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Recently I've seen someone miter the edge of a bathroom and closet door so it swings shut without hitting the door frame. I've never seen this before -- is it normal?

Clarification: The edge that was mitered was the part that would swing into the door frame first due to the angle the door is at while closing it.

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Normal? I've seen it done a couple of times (planing down the far side, angled so you're mostly taking off the edge opposite the hinge pins), but only when the door was rubbing to start with. – Joe Jul 29 '10 at 1:08

It shouldn't be necessary. Some times it might be useful:

  1. Your hinge plates aren't flush to the surface of the door or the frame.
  2. You have a build-up of paint on the door or frame causing the door to rub or stick.
  3. Some wood splinters easily if it's cut at a right-angle. Rounding the corners a little can help this.
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I believe this was pretty standard practice when interior doors were solid wood. My last house was 100 years old, and every interior door had an angle on the edge the way you describe. Was the guy you saw doing it an old-timer?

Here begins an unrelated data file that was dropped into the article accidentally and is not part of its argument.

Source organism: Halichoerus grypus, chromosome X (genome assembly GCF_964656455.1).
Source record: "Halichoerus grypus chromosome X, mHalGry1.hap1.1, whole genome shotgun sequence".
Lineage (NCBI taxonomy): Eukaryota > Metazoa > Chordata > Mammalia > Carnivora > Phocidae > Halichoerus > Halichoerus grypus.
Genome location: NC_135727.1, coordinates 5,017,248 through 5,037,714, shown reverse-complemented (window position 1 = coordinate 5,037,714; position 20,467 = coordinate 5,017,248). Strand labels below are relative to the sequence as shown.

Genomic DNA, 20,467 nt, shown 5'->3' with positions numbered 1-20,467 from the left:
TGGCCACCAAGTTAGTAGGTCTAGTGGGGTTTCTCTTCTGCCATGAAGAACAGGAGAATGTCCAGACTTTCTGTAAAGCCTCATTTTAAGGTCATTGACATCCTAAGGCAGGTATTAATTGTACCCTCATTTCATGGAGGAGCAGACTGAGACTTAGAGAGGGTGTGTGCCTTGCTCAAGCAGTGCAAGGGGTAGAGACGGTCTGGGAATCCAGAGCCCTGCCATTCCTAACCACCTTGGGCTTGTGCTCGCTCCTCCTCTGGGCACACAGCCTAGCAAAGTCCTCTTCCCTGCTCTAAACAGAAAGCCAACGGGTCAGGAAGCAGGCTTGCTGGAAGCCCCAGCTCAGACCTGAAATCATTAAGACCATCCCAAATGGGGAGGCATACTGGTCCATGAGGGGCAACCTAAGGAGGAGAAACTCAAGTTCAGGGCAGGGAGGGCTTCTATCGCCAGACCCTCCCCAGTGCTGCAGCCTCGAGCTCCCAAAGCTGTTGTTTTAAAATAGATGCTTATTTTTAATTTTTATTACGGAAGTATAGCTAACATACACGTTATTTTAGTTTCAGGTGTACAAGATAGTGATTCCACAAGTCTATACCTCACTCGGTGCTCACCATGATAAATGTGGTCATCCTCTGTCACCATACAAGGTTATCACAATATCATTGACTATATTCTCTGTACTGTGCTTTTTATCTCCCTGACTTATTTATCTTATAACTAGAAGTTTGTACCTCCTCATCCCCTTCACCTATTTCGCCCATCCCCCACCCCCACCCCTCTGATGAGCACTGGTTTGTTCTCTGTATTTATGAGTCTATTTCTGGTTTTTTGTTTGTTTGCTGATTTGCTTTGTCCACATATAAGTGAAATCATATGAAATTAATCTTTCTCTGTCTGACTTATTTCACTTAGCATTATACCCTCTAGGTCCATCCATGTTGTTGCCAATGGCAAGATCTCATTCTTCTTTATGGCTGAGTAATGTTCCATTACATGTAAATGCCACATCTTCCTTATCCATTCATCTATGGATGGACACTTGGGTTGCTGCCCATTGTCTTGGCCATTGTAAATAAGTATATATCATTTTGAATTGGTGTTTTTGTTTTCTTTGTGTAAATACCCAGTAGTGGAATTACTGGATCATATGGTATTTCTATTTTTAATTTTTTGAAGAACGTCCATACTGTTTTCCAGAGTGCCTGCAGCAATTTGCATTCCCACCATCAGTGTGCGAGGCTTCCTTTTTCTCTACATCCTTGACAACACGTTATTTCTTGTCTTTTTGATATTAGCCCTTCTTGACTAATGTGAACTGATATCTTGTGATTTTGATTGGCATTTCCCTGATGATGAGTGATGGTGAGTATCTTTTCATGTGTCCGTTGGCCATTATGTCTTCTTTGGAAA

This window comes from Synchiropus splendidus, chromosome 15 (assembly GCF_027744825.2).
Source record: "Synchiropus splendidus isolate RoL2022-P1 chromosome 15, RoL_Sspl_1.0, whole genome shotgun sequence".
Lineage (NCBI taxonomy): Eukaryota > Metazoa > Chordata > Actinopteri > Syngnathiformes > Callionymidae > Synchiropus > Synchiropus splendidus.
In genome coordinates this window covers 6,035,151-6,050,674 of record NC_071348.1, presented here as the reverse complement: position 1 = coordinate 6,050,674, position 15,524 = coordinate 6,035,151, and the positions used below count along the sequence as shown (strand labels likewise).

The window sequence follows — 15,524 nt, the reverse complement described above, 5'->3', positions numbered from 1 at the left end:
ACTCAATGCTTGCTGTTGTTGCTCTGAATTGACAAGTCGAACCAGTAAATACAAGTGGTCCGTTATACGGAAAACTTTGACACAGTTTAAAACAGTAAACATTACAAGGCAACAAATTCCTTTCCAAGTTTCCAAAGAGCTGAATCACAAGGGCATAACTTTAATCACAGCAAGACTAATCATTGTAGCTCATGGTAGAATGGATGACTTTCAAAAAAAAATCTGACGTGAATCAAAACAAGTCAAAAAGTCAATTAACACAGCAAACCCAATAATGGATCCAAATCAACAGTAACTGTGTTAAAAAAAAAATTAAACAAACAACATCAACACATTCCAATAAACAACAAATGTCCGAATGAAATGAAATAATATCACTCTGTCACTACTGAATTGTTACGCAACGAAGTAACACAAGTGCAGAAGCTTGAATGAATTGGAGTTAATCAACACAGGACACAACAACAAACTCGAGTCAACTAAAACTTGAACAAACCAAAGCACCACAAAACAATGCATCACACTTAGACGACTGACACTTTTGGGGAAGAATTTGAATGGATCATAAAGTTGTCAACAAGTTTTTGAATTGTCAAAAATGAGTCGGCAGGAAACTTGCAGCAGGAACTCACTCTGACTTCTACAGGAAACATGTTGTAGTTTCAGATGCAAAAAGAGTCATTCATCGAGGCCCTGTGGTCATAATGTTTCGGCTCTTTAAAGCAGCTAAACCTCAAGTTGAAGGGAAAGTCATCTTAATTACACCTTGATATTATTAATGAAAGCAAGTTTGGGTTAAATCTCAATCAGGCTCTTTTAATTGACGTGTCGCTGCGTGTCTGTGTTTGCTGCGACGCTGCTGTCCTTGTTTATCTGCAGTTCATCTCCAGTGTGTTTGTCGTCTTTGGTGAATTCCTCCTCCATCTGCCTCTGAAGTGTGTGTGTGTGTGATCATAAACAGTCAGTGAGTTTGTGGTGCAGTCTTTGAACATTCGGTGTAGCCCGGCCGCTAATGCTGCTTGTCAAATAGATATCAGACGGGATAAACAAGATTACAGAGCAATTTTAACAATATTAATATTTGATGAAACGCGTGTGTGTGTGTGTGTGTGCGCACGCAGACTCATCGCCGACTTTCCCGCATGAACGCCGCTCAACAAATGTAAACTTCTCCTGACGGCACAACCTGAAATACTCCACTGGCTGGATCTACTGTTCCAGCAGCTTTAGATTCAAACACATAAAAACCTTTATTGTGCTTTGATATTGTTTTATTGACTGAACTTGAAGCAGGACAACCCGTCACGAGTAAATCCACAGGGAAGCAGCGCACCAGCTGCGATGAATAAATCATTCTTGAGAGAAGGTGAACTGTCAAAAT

I think the practice has advantages. It allows you to get a smaller reveal between the door and frame, which might look better. It also lets you even up the reveal without resorting to shimming the hinges. And when the house shifts and the door starts to rub it's much easier to remove the offending bit since you're planing off a bit of an arris rather than a whole flat edge.

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He was a young-timer. In his 20's – Joe Philllips Sep 11 '10 at 16:16

You only need to do this if you've incorrectly mounted the hinge. The better solution would be to remount the hinges so you don't have to do this.

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Just wondering why you think remounting is a better solution. – Joe Philllips Jul 29 '10 at 18:38
Because it's the correct solution. I just don't think it looks professional otherwise. – Cody C Jul 30 '10 at 3:04

This may be necessary to repair an old door and frame where age may have been a factor in reducing clearances.

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